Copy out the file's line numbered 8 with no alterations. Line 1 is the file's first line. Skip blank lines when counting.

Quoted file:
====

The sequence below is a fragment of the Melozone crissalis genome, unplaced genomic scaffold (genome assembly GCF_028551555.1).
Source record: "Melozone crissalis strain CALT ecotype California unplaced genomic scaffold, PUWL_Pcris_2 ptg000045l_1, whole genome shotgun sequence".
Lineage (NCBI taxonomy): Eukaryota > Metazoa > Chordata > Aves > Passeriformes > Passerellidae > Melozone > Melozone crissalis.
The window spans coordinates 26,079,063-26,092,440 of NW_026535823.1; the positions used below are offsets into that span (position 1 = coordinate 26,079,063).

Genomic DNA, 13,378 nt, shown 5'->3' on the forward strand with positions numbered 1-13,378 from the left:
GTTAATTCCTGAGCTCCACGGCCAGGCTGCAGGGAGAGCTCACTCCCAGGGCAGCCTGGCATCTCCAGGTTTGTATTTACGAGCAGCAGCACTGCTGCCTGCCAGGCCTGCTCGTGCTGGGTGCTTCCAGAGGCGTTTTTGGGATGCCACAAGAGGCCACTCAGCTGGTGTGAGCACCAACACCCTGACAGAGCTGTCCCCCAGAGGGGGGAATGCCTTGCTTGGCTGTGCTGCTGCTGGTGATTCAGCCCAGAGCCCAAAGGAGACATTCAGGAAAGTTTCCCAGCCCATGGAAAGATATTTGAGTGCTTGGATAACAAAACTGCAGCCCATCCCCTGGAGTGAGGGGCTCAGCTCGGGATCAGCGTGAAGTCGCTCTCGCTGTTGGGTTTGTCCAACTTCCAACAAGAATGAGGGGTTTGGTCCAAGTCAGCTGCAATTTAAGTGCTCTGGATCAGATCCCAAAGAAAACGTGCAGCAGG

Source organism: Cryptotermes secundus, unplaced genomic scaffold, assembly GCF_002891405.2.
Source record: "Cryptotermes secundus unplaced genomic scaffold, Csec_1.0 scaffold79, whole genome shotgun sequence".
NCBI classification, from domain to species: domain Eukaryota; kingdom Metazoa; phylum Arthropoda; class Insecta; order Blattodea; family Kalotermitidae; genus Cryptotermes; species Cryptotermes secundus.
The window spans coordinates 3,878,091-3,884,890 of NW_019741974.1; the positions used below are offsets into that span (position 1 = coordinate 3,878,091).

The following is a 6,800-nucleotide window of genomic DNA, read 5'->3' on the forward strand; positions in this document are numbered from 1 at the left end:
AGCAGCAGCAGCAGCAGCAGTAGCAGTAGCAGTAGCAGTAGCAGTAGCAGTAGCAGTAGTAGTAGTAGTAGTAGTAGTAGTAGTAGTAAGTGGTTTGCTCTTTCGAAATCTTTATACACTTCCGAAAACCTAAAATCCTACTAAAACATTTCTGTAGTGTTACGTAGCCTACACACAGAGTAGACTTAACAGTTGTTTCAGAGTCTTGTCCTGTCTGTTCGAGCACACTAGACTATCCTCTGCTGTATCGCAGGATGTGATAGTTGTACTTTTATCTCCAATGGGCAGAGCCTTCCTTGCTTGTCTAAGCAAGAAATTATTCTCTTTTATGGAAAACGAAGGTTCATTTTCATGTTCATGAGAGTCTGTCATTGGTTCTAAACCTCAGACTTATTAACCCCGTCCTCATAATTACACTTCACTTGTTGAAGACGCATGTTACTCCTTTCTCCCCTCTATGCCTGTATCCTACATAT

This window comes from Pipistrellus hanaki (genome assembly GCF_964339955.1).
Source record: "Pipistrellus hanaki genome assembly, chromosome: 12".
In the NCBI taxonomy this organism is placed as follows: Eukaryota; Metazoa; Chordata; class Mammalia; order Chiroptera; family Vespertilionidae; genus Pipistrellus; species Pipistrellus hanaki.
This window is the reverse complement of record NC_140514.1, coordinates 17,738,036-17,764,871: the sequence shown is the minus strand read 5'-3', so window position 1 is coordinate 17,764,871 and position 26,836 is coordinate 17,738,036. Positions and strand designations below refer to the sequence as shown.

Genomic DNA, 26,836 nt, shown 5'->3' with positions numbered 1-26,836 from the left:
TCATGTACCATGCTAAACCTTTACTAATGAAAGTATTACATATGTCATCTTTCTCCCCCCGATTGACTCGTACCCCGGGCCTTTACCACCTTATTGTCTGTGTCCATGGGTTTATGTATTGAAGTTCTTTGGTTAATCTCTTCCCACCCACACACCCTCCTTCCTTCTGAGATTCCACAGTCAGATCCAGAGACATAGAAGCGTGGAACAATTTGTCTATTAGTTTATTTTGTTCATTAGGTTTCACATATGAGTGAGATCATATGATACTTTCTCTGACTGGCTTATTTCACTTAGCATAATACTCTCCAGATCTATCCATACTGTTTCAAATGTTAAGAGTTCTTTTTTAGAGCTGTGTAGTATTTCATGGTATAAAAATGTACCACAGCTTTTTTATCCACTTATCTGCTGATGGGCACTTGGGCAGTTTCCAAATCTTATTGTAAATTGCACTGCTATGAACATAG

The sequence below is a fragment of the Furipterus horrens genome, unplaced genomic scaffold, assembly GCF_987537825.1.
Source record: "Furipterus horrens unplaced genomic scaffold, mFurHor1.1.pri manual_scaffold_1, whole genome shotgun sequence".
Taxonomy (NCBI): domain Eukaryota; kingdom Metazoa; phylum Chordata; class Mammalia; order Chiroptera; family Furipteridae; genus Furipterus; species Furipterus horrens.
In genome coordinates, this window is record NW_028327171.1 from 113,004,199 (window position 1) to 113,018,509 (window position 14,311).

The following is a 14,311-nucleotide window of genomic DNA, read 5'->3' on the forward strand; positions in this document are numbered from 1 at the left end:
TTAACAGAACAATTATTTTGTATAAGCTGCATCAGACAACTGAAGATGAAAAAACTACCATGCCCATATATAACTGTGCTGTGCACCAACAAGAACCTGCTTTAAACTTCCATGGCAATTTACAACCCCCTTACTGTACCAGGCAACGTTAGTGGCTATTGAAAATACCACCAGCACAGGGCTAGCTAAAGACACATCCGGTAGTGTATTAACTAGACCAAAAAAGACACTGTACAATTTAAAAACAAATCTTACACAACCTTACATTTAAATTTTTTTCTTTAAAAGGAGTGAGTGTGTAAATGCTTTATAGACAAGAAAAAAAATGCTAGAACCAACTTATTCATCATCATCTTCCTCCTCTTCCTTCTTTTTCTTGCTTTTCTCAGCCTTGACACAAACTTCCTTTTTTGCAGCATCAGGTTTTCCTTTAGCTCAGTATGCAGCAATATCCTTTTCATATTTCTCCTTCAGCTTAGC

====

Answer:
Source record: "Cryptotermes secundus unplaced genomic scaffold, Csec_1.0 scaffold79, whole genome shotgun sequence".